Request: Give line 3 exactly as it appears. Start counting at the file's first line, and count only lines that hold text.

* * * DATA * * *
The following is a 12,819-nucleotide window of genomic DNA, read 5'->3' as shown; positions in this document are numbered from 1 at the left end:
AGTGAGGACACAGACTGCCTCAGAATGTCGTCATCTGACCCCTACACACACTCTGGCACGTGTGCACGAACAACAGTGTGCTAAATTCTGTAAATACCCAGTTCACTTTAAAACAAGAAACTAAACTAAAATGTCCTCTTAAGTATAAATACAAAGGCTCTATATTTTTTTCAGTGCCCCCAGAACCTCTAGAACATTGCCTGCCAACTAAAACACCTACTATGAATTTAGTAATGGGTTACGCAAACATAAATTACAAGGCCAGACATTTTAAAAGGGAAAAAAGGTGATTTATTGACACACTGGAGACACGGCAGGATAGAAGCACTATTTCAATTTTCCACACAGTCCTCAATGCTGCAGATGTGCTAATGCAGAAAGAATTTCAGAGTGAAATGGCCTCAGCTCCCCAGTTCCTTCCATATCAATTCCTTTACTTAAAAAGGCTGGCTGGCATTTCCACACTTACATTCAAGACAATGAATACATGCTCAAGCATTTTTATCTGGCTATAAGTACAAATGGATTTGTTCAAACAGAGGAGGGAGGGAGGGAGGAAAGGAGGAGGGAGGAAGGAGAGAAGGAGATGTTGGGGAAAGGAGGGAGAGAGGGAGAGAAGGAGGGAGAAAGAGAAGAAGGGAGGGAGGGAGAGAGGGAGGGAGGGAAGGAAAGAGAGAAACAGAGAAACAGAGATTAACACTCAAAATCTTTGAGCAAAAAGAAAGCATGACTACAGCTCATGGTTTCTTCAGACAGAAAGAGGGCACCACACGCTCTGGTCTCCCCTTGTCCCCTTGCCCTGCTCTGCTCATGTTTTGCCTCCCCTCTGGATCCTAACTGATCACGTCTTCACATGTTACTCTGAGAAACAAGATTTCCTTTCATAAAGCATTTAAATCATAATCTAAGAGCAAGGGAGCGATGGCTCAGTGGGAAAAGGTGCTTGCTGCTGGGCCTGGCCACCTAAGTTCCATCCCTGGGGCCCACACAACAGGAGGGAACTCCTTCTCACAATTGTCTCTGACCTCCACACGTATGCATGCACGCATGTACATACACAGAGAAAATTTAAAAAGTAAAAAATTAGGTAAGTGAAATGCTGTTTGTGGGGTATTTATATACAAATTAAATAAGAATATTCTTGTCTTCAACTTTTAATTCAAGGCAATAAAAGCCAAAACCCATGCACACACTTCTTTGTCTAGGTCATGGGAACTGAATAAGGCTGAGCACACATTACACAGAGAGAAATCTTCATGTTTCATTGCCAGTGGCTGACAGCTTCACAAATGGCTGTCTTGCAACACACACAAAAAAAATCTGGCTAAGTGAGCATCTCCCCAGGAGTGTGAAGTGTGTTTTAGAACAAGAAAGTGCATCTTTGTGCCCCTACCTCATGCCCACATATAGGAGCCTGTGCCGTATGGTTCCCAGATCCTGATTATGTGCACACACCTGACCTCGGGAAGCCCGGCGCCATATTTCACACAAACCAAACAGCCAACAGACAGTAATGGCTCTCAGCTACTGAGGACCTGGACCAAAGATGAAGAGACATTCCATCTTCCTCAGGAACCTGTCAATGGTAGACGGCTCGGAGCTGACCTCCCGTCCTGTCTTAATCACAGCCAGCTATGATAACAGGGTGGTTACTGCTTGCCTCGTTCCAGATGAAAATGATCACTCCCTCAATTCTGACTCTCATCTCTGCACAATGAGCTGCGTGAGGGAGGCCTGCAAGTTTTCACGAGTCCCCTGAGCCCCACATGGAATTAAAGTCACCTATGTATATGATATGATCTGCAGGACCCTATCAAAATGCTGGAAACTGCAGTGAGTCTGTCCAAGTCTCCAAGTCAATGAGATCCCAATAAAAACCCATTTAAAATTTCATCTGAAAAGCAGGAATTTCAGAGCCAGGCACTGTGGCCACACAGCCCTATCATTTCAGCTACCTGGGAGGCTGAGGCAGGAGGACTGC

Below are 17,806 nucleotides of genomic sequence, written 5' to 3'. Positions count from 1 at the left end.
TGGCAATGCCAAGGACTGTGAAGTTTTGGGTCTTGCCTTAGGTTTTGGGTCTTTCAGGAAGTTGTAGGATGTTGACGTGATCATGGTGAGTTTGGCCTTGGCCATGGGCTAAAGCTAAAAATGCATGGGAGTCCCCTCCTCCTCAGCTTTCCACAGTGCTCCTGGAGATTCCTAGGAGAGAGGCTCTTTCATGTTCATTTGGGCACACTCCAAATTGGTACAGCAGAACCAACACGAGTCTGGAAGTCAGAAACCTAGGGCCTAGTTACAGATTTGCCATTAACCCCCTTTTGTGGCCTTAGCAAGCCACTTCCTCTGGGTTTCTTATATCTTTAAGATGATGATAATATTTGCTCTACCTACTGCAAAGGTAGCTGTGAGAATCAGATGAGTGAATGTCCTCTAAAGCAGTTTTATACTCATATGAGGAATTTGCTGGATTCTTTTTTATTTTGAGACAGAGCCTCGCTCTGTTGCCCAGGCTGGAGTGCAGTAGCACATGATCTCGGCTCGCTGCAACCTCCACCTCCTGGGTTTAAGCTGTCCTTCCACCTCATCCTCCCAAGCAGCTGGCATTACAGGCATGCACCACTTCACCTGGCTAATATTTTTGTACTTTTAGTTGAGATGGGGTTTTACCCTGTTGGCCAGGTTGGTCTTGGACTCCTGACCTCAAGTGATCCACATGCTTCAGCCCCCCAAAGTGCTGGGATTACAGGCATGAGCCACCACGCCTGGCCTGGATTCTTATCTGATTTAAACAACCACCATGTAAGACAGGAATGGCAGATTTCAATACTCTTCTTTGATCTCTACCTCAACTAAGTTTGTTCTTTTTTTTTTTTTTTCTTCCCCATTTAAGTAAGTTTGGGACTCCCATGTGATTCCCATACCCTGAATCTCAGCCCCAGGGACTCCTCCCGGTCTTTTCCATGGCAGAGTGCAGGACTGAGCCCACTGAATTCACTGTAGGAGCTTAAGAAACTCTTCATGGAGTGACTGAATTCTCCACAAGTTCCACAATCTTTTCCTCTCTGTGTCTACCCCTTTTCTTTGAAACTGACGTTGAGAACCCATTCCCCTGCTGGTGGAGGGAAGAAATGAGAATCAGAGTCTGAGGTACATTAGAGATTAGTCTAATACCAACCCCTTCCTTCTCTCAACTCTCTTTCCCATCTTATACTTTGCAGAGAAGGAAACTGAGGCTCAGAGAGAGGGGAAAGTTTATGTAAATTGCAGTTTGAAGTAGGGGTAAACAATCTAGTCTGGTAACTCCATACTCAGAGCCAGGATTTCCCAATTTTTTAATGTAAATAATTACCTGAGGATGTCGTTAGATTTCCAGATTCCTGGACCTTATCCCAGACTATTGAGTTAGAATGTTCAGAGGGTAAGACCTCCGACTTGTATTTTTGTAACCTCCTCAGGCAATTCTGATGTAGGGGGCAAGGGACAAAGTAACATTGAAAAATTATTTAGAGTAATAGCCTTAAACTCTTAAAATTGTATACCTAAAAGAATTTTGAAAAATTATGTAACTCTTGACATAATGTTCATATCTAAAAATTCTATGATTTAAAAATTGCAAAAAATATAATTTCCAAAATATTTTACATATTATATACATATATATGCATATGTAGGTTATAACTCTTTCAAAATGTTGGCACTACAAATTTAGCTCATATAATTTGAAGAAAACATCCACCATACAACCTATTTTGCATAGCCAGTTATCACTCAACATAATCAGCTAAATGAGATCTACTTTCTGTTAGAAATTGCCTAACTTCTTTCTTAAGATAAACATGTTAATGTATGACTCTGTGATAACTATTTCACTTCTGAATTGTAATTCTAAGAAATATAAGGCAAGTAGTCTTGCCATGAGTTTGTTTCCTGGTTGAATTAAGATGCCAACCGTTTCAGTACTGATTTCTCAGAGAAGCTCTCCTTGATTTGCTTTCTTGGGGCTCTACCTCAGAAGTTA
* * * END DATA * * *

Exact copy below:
Below are 17,806 nucleotides of genomic sequence, written 5' to 3'. Positions count from 1 at the left end.